Football clubs must commercialise

IT is no secret that Premier Soccer League club Caps United, like a number of clubs in the league, are struggling financially due to a number of reasons, chief among them the lack of sponsorship.

NewsDay Editorial

Even company-sponsored teams like How Mine have seen their players go on strike over signing-on fees that were supposed to have been paid in January, while Highlanders have cut down winning bonuses due to low attendance and poor results.

The league is poorly commercialised, unlike the Zambian and Kenyan top-flight leagues, and more still needs to be done to bring in the much-needed finance.

Clubs, sadly, have not even embraced the idea of technical sponsors and still depend on buying cheap imitations of global brands for their players and fans, yet big companies are ready to come into Zimbabwe.

And when we hear of individuals like Harare businessman Farai Jere getting involved in the affairs of the team they dumped when they needed him most, we get disturbed.

There is no smoke without fire and the Caps United players could not just have decided to go to Jere’s offices from nowhere.

Jere is a respected businessman who does not want, maybe at this stage, to get involved in football again as he pursues other business interests. He does not want to send the wrong signals to Zimbabwean football because it might change the way football people look at him.

It is good, however, that he has responded to media inquiries on this issue and has clearly stated that he did not meet the Caps United players and does not even want to, even though, technically, he owns 25% of the club and is owed huge sums of money.

The onus now is on the clubs to commercialise their operations and adopt sound business strategies that will help them realise rewards without waiting for weekend home matches for the meagre gate-takings.
The strategy adopted by FC Platinum is setting the standards as they run their own service stations and bars and are in the process of setting up an ultra city in Zvishavane — all in the name of realising self-sustenance and avoid being in the news for the wrong reasons.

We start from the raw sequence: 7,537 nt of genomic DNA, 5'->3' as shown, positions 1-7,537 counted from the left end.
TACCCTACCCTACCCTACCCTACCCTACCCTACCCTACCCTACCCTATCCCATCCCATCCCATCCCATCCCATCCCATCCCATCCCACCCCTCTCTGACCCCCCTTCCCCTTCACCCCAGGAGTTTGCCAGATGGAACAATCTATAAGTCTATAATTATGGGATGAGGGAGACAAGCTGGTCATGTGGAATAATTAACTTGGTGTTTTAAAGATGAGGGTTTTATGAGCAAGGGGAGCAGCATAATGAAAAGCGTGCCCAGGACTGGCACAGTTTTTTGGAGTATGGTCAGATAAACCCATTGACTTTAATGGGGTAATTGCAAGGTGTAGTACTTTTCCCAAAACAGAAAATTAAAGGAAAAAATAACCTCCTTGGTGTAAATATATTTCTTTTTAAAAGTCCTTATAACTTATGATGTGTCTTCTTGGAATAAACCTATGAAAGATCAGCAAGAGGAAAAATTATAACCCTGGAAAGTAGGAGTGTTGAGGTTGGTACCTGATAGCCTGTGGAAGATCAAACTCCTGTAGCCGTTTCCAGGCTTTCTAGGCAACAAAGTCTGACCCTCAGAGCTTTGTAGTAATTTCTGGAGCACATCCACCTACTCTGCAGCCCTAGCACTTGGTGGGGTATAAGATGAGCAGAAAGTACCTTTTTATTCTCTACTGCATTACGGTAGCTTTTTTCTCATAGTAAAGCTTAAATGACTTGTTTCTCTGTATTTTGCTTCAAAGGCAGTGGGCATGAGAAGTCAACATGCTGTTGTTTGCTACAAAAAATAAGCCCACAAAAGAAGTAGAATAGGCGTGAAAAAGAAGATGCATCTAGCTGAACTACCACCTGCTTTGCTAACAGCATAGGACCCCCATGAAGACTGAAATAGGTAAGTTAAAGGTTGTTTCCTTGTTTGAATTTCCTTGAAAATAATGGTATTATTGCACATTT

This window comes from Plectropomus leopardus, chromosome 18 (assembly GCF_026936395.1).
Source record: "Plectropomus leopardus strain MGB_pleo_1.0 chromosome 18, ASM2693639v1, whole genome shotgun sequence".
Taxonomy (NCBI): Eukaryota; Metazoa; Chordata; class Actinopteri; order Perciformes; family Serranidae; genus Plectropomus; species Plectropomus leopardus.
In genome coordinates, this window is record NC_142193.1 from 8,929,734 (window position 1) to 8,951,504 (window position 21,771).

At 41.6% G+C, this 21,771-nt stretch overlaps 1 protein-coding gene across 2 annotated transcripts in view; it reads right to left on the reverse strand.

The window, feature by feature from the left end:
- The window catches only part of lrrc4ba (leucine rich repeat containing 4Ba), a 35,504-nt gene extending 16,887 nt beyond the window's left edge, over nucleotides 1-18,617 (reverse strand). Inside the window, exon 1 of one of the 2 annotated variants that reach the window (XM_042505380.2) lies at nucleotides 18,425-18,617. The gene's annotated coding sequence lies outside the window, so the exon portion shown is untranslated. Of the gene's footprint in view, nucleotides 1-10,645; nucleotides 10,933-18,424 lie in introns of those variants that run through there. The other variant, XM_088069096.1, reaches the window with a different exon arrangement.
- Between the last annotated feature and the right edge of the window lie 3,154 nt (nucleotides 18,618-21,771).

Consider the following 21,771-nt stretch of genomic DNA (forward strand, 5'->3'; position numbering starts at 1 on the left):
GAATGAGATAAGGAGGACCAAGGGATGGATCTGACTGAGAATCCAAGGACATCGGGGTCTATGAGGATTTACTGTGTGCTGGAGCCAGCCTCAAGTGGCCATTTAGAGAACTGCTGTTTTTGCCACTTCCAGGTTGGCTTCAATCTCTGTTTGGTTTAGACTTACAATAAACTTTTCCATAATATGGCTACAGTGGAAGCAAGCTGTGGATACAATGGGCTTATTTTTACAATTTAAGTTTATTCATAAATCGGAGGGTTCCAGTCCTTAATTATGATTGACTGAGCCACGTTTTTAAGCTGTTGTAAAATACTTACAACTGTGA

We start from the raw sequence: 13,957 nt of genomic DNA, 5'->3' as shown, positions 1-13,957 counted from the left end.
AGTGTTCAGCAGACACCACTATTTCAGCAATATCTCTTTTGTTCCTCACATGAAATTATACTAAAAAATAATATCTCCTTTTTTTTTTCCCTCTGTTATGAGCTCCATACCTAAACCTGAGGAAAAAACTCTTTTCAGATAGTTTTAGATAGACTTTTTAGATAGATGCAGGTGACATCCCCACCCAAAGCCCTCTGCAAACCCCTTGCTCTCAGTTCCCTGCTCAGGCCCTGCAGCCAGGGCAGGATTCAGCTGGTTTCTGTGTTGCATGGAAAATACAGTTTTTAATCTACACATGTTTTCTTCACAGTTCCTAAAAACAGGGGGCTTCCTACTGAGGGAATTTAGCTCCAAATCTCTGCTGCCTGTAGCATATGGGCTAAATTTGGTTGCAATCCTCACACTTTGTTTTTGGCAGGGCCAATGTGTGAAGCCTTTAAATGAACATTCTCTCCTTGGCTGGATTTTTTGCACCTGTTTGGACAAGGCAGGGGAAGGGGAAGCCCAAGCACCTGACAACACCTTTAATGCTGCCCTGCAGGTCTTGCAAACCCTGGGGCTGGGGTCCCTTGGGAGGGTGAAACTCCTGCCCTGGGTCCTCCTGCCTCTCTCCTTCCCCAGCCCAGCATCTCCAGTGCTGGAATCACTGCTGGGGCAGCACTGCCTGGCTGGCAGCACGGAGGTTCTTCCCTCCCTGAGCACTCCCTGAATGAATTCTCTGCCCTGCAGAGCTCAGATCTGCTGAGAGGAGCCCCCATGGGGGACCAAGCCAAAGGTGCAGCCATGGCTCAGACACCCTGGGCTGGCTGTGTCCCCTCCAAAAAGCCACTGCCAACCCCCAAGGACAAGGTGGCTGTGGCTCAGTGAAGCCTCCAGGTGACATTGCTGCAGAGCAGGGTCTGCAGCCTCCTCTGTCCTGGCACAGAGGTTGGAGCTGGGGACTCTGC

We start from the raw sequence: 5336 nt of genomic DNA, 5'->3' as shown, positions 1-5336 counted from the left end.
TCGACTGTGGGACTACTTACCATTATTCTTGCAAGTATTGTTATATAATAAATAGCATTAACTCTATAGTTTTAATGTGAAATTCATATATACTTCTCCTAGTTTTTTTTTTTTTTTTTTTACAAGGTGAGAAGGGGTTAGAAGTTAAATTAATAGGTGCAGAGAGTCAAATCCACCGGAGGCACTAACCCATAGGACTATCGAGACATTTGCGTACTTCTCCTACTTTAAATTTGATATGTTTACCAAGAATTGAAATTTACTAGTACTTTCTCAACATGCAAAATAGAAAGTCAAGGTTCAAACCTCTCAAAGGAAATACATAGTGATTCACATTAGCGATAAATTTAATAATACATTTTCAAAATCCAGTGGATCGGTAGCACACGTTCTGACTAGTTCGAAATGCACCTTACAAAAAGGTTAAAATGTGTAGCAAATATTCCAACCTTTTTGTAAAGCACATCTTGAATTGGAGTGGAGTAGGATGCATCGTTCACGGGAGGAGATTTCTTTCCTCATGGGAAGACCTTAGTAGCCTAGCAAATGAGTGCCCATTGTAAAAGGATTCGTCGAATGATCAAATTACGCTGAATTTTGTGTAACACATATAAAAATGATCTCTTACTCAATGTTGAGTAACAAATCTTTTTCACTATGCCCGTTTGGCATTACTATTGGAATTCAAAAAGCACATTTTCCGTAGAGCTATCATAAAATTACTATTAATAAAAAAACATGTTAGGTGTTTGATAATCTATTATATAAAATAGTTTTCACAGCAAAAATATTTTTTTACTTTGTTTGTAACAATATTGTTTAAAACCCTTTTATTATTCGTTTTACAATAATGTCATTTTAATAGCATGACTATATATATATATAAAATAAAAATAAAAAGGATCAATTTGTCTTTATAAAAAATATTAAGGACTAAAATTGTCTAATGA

And the wrong reasons being failure to pay players’ salaries and winning bonuses, which can lead to such cases like the Caps scenario.

The macro-economic environment under which clubs are operating has not given back the desired results, so clubs need to move beyond dependence on individuals, gate-takings and fly-by-night sponsors and adopt new strategies to harness sponsorships.

Next week, Durban, South Africa, convenes Soccerex and you will be surprised that clubs will fail to send representatives to the event where they can network and share ideas on how to realise value from their brands.

This is a must for all clubs, the league and cup sponsors because the coming-in of SuperSport has also assisted to market the game of football in the country. We need to take advantage of such opportunities and grow our football brands and realise revenue from it.

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1 Comment

  1. was watching the Platinum vs Zvish match on DSTV. I saw a good number of supporters wearing the Celtic green stripes. These fans would rather buy the Scottish Celtic jersey than their own. I can bet my bottom dollar that thet actually brag about the authenticity (and therefore price) of their foreign jersey than for them to but their own teams’ own original (even cheap) jersey. Dynamos zvayo is the team that should be leading the commercial way. If that team is floated on the JCE it will have takers like no other business in Zimbabwe. Dembare supporters will just but shares for the sake of it more than for real economic reasons. But then its Zimbabwe nothing is ever done for economic reasons, everything is political first and foremost everything else is secondary.

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